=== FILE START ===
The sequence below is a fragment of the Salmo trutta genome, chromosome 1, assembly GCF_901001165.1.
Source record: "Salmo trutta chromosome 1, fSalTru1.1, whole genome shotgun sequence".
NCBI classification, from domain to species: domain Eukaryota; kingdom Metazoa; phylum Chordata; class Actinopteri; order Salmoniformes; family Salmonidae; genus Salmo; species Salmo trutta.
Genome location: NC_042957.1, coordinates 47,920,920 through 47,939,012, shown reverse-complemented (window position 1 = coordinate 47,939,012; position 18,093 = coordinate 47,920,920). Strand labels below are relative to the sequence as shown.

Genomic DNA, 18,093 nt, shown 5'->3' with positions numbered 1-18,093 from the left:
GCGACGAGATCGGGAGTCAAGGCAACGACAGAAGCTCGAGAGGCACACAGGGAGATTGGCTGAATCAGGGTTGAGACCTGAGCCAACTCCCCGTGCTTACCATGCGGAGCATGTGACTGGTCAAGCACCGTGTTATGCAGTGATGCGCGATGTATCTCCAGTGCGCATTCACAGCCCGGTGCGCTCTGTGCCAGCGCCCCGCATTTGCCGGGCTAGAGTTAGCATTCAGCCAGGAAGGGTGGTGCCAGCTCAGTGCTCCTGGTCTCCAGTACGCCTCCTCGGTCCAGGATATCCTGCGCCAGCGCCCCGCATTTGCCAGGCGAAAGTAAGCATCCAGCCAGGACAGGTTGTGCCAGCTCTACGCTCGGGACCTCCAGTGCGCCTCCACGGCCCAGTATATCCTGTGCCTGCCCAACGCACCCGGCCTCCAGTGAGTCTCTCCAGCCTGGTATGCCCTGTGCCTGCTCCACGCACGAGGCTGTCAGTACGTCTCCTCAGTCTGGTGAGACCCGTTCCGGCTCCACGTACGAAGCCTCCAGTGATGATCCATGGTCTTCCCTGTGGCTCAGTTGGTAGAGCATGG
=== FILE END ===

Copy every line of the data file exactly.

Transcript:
The sequence below is a fragment of the Salmo trutta genome, chromosome 1, assembly GCF_901001165.1.
Source record: "Salmo trutta chromosome 1, fSalTru1.1, whole genome shotgun sequence".
NCBI classification, from domain to species: domain Eukaryota; kingdom Metazoa; phylum Chordata; class Actinopteri; order Salmoniformes; family Salmonidae; genus Salmo; species Salmo trutta.
Genome location: NC_042957.1, coordinates 47,920,920 through 47,939,012, shown reverse-complemented (window position 1 = coordinate 47,939,012; position 18,093 = coordinate 47,920,920). Strand labels below are relative to the sequence as shown.

Genomic DNA, 18,093 nt, shown 5'->3' with positions numbered 1-18,093 from the left:
GCGACGAGATCGGGAGTCAAGGCAACGACAGAAGCTCGAGAGGCACACAGGGAGATTGGCTGAATCAGGGTTGAGACCTGAGCCAACTCCCCGTGCTTACCATGCGGAGCATGTGACTGGTCAAGCACCGTGTTATGCAGTGATGCGCGATGTATCTCCAGTGCGCATTCACAGCCCGGTGCGCTCTGTGCCAGCGCCCCGCATTTGCCGGGCTAGAGTTAGCATTCAGCCAGGAAGGGTGGTGCCAGCTCAGTGCTCCTGGTCTCCAGTACGCCTCCTCGGTCCAGGATATCCTGCGCCAGCGCCCCGCATTTGCCAGGCGAAAGTAAGCATCCAGCCAGGACAGGTTGTGCCAGCTCTACGCTCGGGACCTCCAGTGCGCCTCCACGGCCCAGTATATCCTGTGCCTGCCCAACGCACCCGGCCTCCAGTGAGTCTCTCCAGCCTGGTATGCCCTGTGCCTGCTCCACGCACGAGGCTGTCAGTACGTCTCCTCAGTCTGGTGAGACCCGTTCCGGCTCCACGTACGAAGCCTCCAGTGATGATCCATGGTCTTCCCTGTGGCTCAGTTGGTAGAGCATGG